$$ {\varphi}_1={\sum}_{i=1}^n\log\ p\left({y}_i;{\beta}_j,\delta \right)-\frac{1}{2}{\lambda}_m{\sum}_{j=1}^J{\sum}_{k=1}^{G_j}{w}_{jk}^2-\frac{1}{2}{\lambda}_{mm}{\sum}_{j=0}^J{\beta}_j^2 $$

where p(y i ; γ i , δ) is the probability distribution for the phenotype of the ith individual. λ m and λ mm are ridge parameters for miRNA-mRNA pairs of interest, representing the integrated latent components.

To maximize the objective function, φ1, the iterative reweighted least squares (IRWLS) algorithm is used. Note that when using IRWLS, maximizing φ1 is equivalent to minimizing the object function φ2.

$$ {\varphi}_2={\sum}_{i=1}^n{\mathrm{v}}_{\mathrm{i}}{\left({z}_i-{\sum}_{j=1}^J{f}_{ij}{\beta}_j\right)}^2-\frac{1}{2}{\lambda}_m{\sum}_{j=1}^J{\sum}_{k=1}^{G_j}{w}_{jk}^2-\frac{1}{2}{\lambda}_{mm}{\sum}_{j=0}^J{\beta}_j^2 $$

Comparative models

To compare the results of HisCoM-mimi with other methods, we considered several alternative regression-based methods.

$$ logit\left({\pi}_i\right)={\beta}_0+{\sum}_{j=1}^J{\theta}_j{z}_{ij}+{\sum}_{k=1}^K{\rho}_k{x}_{ij k},j=1,\dots, J $$
$$ {\varphi}_{LR}\left({\beta}_0,\theta, \rho, \delta; X,Z\right)={\sum}_{i=1}^n\log\ p\left({y}_i;{\beta}_0,\theta, \rho \right)-\delta {P}_{\alpha}\left(\theta, \rho \right),j=1,\dots, J $$

Firstly, we considered the ordinary penalized logistic regression (LR) methods such as lasso or elastic-net (EN) [20, 21]. Equation 7 shows the LR model, where θ j and ρ k represent the effect of the jth miRNA and the kth mRNA, respectively. Equation 8 is the objective function to maximize for finding optimal parameters with the penalty function P α (θ, ρ). When lasso is used, P α (θ, ρ) =∑k ∣ ρ k  ∣  + ∑j ∣ θ j ∣.

If EN is used, \( {P}_{\alpha}\left(\theta, \rho \right)=\alpha \left({\sum}_{\mathrm{k}}\left|{\rho}_k\right|+{\sum}_{\mathrm{j}}\left|{\theta}_j\right|\right)+\left(1-\alpha \right)\left({\sum}_{\mathrm{k}}{\rho}_k^2+{\sum}_j{\theta}_j^2\right) \). Lasso or EN can then select the miRNAs and/or mRNAs of interest. However, these methods cannot use group information. Thus, ordinarily penalized LR methods cannot adequately account for the biological structure of miRNA-mRNA.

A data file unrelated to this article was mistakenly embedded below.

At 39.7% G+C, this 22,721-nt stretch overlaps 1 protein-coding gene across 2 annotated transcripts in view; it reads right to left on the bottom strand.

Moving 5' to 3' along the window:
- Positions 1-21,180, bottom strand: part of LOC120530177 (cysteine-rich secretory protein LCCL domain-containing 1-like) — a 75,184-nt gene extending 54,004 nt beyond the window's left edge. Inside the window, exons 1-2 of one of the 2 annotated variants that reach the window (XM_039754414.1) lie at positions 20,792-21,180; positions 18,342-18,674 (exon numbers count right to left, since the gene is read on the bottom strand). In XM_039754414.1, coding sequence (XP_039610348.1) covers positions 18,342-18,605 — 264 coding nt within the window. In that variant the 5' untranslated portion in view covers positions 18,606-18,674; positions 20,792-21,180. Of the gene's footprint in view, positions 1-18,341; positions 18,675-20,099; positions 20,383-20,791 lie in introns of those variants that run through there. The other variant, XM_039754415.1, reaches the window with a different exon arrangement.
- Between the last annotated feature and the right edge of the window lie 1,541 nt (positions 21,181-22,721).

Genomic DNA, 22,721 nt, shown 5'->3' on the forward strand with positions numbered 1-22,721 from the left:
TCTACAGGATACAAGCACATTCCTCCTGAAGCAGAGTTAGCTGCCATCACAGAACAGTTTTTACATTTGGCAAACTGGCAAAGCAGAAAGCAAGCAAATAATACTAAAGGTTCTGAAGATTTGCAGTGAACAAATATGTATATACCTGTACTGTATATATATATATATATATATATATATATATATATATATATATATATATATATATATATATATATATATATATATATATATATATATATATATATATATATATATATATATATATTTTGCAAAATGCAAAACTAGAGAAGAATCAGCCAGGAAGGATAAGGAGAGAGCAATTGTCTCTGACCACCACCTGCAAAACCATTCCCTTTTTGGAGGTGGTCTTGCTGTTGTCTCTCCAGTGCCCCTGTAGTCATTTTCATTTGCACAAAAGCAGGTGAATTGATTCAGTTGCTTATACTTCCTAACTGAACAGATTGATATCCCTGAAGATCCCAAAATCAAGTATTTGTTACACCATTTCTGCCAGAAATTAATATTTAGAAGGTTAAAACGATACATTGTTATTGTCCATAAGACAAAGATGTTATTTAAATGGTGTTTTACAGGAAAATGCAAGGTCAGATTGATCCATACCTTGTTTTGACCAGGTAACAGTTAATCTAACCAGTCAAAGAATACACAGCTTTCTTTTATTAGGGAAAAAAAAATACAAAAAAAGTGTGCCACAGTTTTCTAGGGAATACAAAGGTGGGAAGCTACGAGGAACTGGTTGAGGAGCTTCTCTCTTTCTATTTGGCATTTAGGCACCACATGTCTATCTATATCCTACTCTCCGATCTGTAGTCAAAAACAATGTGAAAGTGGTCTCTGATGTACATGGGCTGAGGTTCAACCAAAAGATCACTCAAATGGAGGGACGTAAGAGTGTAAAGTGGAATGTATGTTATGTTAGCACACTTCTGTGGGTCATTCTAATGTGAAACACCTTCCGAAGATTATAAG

Secondly, we considered LR with a group lasso penalty (GL) [22], which has the benefit of using group information among the miRNAs and mRNAs of interest. In our analysis, a group can be defined as a set of one miRNA and its corresponding inhibited target mRNAs. GL uses the same LR in (8) with a different penalty function \( P\left(\theta, \rho \right)={\sum}_{j=1}^J\sqrt{\theta_j^2+{\sum}_{k=1}^{G_j}\left|{\rho}_k\right|} \). Via this penalty function, miRNA integration set can be selected together. However, the GL approach does not easily provide p-values for each set of independent variables.

To fit the penalized LR models, we first performed 3-fold cross-validation to find the optimal tuning parameter, δ. after which we fitted the models with all the data sets.

Simulation study

To compare HisCoM-mimi to the other three methods, we performed simulation studies and computed type I errors and power, simulating data from the same miRNA and mRNA data structure in our pancreatic cancer dataset. That is, we selected miRNA and mRNA data from the pancreatic cancer dataset, and then generated phenotype data iteratively from the LR model. We then considered two simulation scenarios. Scenario 1 assumed that a true causal integration set contains two mRNAs, with the same effect size. Scenario 2 assumed that a true causal integration set contains five mRNAs, with the same effect size. For each scenario, we randomly selected one causal miRNA-mRNA subnetwork, and then randomly selected another 9 miRNA-mRNA subnetworks, for which the number of inhibited mRNAs was less than 10. The selected miRNA-mRNA subnetworks for Scenario 1 are summarized in Table 1 and for Scenario 2 are in Table 2.

Table 1 List of used miRNAs and mRNAs for simulation Scenario 1
Table 2 List of used miRNAs and mRNAs for simulation Scenario 2

For Scenario 1, we used miR-217 as a true causal miRNA. To generate phenotypes, we considered the following LR model.

$$ logit\left(\pi \right)={\beta}_{miRNA}{z}_1+{\beta}_1{x}_1+{\beta}_2{x}_2, $$

where π is the probability of observing a disease (Y = 1), z1 represents the true causal miRNA expression, and x1  and x2 represent two causal mRNA expression values. For type I error evaluation, we assumed β miRNA  = β1 = β2 = 0. For power comparison, we generated simulation data sets under the assumption that β miRNA  = β1 = 0.2,  0.25, 0.3, 0.35. For the given 114 (97 PDAC and 17 normal tissues) values of (z1, x1,  x2), from our pancreatic cancer dataset, we simulated 1000 datasets.